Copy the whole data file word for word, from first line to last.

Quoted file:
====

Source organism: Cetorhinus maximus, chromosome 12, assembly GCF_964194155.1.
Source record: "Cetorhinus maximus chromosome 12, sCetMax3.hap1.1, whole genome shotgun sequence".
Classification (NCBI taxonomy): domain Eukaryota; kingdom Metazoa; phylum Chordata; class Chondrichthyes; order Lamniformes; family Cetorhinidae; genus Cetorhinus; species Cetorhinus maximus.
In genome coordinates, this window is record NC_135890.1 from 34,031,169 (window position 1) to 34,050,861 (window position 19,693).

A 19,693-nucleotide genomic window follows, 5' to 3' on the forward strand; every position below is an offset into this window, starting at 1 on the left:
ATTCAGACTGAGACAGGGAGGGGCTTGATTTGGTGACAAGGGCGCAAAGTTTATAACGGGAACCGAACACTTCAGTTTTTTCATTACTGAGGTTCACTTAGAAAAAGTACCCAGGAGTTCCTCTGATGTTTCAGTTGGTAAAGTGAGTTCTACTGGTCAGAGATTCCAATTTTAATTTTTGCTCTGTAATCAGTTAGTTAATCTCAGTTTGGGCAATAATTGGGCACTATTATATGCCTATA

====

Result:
Source organism: Cetorhinus maximus, chromosome 12, assembly GCF_964194155.1.
Source record: "Cetorhinus maximus chromosome 12, sCetMax3.hap1.1, whole genome shotgun sequence".
Classification (NCBI taxonomy): domain Eukaryota; kingdom Metazoa; phylum Chordata; class Chondrichthyes; order Lamniformes; family Cetorhinidae; genus Cetorhinus; species Cetorhinus maximus.
In genome coordinates, this window is record NC_135890.1 from 34,031,169 (window position 1) to 34,050,861 (window position 19,693).

A 19,693-nucleotide genomic window follows, 5' to 3' on the forward strand; every position below is an offset into this window, starting at 1 on the left:
ATTCAGACTGAGACAGGGAGGGGCTTGATTTGGTGACAAGGGCGCAAAGTTTATAACGGGAACCGAACACTTCAGTTTTTTCATTACTGAGGTTCACTTAGAAAAAGTACCCAGGAGTTCCTCTGATGTTTCAGTTGGTAAAGTGAGTTCTACTGGTCAGAGATTCCAATTTTAATTTTTGCTCTGTAATCAGTTAGTTAATCTCAGTTTGGGCAATAATTGGGCACTATTATATGCCTATA